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The National Pharmacovigilance Programme of India (NPVI) has recently been launched. A renewed effort, yet, a right step in the right direction, something that is our own, designed, funded, and executed by us. It deserves not only our best wishes, but also a wholehearted cooperation. However, owing to the past experiences, a certain amount of apprehension is difficult to be avoided. In order to help programme incorporate the suitable in-built devices right from the beginning, the challenges must be discussed now at the out-set.
Pharmacovigilance has always been important, as it should have been, although it became visible in India not so long ago. Several factors contribute to its gradually enhancing value. Some of these are (i) a large number of new medicines being introduced regularly, (ii) shortcomings of preclinical testing and premarketing clinical trials, (iii) simultaneous introduction of new medicines globally that disallows us the luxury of the experience gained during “lag period,” (iv) the new patent regime makes it necessary for our pharmaceutical industry to discover and develop the new medicines and (v) the phenomenal growth of “clinical research” in India that exposes our unsuspecting population to the new or less well-known molecules. A large population, a big disease load, easy availability of prescription medicines over the counter and the existence of multiple systems of healthcare (and their possible interplay) add up to enhance the importance of pharmacovigilance. Indeed, it should be considered as a national priority.
There are many prerequisites for a pharmacovigilance programme, and then there are many problems too. Combined together these prerequisites and problems are the real challenges we need to face. Political will is first, foremost and an absolute necessity. Government has a key role to play in planning and sustaining a programme. Without a strong political will this cannot be done. Second, the system in place should be just right. It should be easily approachable, widely prevalent (in every nook and corner of the country), and commonly known. It should facilitate reporting and ensure that all reports are handled appropriately until a logical conclusion is reached. A system that is ad-hoc in nature and is designed to work for a limited period (with limited grants!) will be meaningless. Pharmacovigilance has to be a continuous activity and to be successful we should have a permanent setup that works either from within an official organization or outside. That brings us to another challenge, and that is the nature and extent of involvement of private sector, if any, in this activity. Similarly, our relationship with other national or international agencies in India or abroad would also require a thoughtful consideration with a view to make it a real collaborative work.
Pharmacovigilance has three major steps, detection, deduction, and decision (including dissemination). Detection, as we all know, is sometimes done through experimental techniques (e.g., randomized clinical trials) but more commonly it employs a number of observational (or pharmacoepidemiological) methods (e.g., spontaneous reports, case series, intensive monitoring, cohort studies, case–control studies, etc). Of all these, the spontaneous reporting seems to be our best bet for many reasons. Reporting, however, is an important challenge as we hardly have that culture. We are a tolerant society and even that word “report” sounds unpleasant to us. Other causes for an inadequate reporting can be a busy schedule of healthcare professionals and their greater emphasis on disease (rather than drugs). Suitable training and appropriate education particularly during the formative (undergraduate) years may prepare the prescribing minds in this direction. Pharmacovigilance, unfortunately, is one activity where there are hardly any rewards or incentives. One may debate about them and also for making it to be a statutory requirement. The process of “deduction” is the analysis of available information. This is an important step as merely collecting reports (and not doing anything appropriate to them) is simply like having a number of surveillance cameras with no one to monitor them and take the necessary action when needed. Information analysis is a highly specialized job and methods used may be quite complex. We may wish these to be simple and sure, to be able to provide an answer with greater certainty even when the available data are incomplete. Causality scales are an example where we may like to have an improvement to begin with. Existence of an efficient system of communication is an important prerequisite. We should not keep our work confined to certain databases only. Constructive feedbacks, interim analyses, eventual decisions should all be communicated to prescribers (and all concerned) as effectively and as early as possible. This will help us to avoid the undue public alarms and misinformation/misinterpretation at various levels.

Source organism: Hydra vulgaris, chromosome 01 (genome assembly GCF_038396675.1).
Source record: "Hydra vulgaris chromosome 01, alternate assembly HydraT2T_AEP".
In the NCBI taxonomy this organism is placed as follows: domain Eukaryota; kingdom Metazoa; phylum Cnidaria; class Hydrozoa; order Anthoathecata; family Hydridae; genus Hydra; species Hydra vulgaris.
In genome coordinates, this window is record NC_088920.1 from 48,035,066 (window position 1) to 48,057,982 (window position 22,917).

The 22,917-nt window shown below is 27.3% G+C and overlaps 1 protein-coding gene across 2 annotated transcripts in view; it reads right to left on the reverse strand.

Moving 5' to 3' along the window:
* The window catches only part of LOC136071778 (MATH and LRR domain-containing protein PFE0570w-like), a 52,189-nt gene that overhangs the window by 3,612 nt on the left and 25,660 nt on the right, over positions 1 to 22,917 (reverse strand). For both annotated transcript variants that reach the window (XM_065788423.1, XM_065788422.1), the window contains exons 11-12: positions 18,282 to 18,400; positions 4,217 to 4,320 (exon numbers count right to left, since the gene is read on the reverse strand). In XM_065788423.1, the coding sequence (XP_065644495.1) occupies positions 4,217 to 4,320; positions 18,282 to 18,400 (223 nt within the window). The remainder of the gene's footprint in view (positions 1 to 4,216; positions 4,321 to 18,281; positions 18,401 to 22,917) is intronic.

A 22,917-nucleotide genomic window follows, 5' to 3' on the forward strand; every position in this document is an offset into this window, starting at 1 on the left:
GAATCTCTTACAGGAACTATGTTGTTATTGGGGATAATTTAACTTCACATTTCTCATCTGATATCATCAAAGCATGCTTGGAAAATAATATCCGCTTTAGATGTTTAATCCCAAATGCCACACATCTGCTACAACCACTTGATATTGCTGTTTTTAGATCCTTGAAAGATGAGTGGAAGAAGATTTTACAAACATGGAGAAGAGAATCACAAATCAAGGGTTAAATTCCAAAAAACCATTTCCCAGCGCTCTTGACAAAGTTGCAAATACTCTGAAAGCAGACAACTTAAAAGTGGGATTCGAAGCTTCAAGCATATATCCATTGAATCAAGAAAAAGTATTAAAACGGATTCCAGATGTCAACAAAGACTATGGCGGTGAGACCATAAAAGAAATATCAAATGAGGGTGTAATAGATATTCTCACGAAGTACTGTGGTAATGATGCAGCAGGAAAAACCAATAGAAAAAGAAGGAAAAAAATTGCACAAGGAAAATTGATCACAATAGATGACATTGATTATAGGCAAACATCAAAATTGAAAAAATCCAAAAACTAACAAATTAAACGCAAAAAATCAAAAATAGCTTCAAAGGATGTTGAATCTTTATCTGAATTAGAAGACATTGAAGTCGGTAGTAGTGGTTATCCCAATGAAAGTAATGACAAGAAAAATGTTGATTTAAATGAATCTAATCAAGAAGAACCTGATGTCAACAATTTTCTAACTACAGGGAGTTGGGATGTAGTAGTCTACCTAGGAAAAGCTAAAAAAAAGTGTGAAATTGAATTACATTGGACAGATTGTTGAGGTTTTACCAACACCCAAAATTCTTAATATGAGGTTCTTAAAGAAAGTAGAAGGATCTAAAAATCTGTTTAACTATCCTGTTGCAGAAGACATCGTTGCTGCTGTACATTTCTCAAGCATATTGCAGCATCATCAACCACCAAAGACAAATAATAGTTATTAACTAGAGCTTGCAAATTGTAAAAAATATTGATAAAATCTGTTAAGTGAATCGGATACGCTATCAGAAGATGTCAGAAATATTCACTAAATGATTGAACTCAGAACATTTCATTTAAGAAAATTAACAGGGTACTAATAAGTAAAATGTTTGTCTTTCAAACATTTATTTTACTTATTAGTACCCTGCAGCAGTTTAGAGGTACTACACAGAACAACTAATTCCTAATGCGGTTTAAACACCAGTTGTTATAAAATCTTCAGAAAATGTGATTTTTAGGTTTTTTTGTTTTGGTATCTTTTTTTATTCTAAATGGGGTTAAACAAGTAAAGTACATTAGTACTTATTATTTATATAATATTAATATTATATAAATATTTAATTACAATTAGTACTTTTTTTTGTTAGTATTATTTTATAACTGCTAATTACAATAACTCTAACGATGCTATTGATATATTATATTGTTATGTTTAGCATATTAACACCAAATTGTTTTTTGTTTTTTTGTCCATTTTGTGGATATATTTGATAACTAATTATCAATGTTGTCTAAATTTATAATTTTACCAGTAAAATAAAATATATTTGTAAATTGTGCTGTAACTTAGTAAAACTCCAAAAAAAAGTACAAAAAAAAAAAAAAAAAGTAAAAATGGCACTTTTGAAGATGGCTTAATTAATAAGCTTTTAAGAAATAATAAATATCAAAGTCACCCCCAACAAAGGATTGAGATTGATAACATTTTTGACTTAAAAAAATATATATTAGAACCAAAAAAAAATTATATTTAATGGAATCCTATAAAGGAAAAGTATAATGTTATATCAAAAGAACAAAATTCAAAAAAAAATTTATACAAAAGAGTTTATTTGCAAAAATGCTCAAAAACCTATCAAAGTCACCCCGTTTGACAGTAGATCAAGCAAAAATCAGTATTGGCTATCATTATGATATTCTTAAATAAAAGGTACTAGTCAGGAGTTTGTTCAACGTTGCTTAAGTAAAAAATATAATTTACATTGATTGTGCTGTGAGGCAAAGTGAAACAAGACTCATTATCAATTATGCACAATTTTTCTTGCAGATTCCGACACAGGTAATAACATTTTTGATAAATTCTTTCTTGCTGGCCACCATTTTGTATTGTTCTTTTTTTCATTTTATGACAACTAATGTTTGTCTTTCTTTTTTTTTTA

Do we have adequate number of properly trained persons to take care of all the aspects of pharmacovigilance? I do not think so. A bigger concern is that currently we do not have many such organizations that can impart the quality training in this field.
It is said that pharmacovigilance is not easy and its errors and problems tend to be repeated. True, we have seen that before. We have had our share of errors and problems. We should now hope that the new programme will have a smooth sailing. It will help us improve the patient safety significantly.